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7 Ways to Spoil a Scary movie

Updated on June 16, 2015

#7 Bad Monster Noises

The one way to really ruin a monster movie is to give the monster some dumb noise to make. In the film The Babadook, the build up to the monster is phenomenal, and it's genuinely terrifying for a majority of the film. Right up until the end. That's where they ruin it, the monster goes from making bug scuttling noises and his famous "Ba-Ba-Dook-Dook-DOOK" to making "generic dinosaur noises". Nothing ruins the mood of a scary movie more than going from this to freaking Jurassic Park.

The Babadook

They briefly considered changing the title of this film to "Attack of the Giant Meatballs"
They briefly considered changing the title of this film to "Attack of the Giant Meatballs" | Source
The resemblance is uncanny.
The resemblance is uncanny. | Source

#6 Not-So-Scary Monsters

Good movies these days have a bit of a build up until the climax. The heroes slowly learn about the monster and catch glimpses of it before the final reveal. And until then, the psychological horror of the beast is usually a lot greater than the monster itself. Movies like Insidious and Stephen King's The Langoliers, are infamous for this. In Insidious, when the demon/monster is finally revealed it turns out he looks eerily similar to another character most Star Wars fans are familiar with, Darth Maul. Nothing makes a movie lose it's edge quite like recognizable characters. Similarly, in the Langoliers, the 3 hour movie builds up to a monster that looked like a glorified cotton ball with teeth. Movies that end with a monster reveal can be very well done, using psychological horror to let your mind fill in the blanks, creating a monster that is usually scarrier than anything they could make. But this tactic can easily backfire when your monster simply isn't scary.

#5 Budget

Movies nowadays rely on computer imaging and special effects to enhance the experience. In fact, the effects now are way beyond what could have even been imagined years ago, and looking back it makes earlier movies effects look cheap and silly. But one of the worst things a movie can do to itself is not have a proper budget. There are innumerable examples of movies that bomb because they had no budget, but what's even worse is when the film is terrible and had a large budget. My favorite example of this is the recently popularized style of "found footage," style, showcased in Paranormal Activity, which typically involves the characters within the film being the ones who are filming it. Theoretically it is possible for this style to work, giving the audience an increased sense of immersion, but typically it just leads to very poor filmography and frustration. The only thing worse than a film having no budget, is one with a large budget, trying to look like the opposite.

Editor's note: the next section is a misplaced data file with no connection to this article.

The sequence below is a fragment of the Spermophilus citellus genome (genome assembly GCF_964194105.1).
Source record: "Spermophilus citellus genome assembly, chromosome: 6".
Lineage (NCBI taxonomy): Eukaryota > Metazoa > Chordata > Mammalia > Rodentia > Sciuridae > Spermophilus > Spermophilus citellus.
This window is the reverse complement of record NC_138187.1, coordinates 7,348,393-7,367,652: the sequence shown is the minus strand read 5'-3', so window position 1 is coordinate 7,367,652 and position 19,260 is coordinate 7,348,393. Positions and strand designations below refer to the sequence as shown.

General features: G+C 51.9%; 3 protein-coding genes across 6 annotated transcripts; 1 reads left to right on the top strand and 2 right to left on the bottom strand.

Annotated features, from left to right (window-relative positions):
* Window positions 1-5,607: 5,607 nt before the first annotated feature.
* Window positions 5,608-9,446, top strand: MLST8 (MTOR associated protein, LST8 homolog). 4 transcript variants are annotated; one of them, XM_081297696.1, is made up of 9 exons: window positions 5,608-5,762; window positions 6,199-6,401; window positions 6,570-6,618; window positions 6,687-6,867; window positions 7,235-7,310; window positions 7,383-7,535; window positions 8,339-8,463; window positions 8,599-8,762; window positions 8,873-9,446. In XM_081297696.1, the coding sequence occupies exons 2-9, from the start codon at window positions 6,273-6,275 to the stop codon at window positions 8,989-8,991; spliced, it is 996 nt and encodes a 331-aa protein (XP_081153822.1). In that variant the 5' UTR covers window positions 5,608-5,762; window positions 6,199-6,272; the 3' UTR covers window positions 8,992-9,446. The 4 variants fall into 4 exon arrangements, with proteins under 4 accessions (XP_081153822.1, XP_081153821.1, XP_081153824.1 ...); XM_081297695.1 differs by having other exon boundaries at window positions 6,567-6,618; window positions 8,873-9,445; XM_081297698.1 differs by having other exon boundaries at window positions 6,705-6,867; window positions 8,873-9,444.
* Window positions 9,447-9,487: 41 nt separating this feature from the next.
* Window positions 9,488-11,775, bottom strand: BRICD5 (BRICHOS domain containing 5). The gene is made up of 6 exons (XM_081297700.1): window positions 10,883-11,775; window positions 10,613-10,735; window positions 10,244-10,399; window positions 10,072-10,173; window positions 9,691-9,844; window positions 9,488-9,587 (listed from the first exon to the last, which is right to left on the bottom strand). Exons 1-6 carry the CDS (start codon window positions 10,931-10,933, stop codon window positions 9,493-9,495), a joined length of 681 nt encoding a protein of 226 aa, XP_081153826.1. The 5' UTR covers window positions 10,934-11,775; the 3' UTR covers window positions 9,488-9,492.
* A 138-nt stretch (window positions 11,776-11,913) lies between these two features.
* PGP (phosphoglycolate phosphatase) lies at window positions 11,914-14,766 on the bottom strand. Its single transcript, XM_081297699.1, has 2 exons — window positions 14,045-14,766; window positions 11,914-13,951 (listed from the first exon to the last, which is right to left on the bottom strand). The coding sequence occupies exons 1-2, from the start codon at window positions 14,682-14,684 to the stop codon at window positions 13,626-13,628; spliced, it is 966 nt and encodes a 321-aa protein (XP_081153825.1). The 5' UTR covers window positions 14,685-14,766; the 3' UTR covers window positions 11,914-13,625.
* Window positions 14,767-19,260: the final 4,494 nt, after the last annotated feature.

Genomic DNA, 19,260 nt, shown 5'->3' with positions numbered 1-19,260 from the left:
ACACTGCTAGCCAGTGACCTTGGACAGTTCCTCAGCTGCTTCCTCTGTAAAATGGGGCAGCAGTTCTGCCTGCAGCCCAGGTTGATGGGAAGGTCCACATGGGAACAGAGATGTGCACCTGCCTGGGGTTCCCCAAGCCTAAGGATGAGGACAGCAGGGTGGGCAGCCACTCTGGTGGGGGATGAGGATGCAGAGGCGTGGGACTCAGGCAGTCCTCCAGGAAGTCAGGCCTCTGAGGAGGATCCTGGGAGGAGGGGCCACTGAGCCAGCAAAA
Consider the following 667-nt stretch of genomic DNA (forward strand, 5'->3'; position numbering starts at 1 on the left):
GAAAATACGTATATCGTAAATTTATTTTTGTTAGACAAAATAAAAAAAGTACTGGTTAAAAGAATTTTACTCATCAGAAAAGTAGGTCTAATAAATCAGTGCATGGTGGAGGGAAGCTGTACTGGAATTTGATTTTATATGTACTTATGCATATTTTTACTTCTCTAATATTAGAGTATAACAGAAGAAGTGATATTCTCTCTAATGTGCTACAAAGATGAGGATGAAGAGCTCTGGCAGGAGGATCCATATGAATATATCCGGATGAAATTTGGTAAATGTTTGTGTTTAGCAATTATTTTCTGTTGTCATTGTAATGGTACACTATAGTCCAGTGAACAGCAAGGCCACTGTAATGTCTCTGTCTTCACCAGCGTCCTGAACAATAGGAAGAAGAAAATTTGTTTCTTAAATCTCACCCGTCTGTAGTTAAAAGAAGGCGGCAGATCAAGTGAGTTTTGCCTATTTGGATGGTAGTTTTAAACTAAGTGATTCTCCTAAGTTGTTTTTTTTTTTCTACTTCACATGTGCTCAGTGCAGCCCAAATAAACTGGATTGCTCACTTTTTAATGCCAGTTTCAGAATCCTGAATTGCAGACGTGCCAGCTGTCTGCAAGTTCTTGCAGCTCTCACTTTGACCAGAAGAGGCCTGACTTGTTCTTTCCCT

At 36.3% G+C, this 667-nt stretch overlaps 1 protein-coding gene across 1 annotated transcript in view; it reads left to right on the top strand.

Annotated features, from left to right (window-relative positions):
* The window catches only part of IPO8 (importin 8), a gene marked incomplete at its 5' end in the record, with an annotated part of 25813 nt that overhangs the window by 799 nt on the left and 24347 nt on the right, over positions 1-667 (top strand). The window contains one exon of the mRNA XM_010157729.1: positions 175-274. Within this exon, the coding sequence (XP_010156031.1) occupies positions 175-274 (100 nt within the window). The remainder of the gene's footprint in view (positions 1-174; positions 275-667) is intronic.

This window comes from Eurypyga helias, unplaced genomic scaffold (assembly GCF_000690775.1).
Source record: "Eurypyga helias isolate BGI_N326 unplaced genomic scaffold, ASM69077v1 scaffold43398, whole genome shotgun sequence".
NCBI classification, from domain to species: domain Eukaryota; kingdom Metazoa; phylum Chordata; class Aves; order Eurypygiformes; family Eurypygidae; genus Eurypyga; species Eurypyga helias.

#4 Reliance upon Jumpscares

As far as horror goes, jump scares are the worst. They're a cheap trick to make an ordinarily not-that-scary situation into one that is scary. It relies totally on shock value and without anything else to add to it, jump scares on their own aren't that scary. If a movie had nothing but jump scares, after about the first 10 minutes it'd stop being scary, even if the monster itself is genuinely terrifying. That's because the shock value is lost, once you can anticipate it, it becomes significantly less terrifying. The best example of this is actually in the video game 5 Nights at Freddy's, a game that relies almost exclusively on jump scares. But unlike many horror films that do the same thing, the atmosphere, your limited resources and your race against the clock are what make the game scary.

#3 Unlikable Characters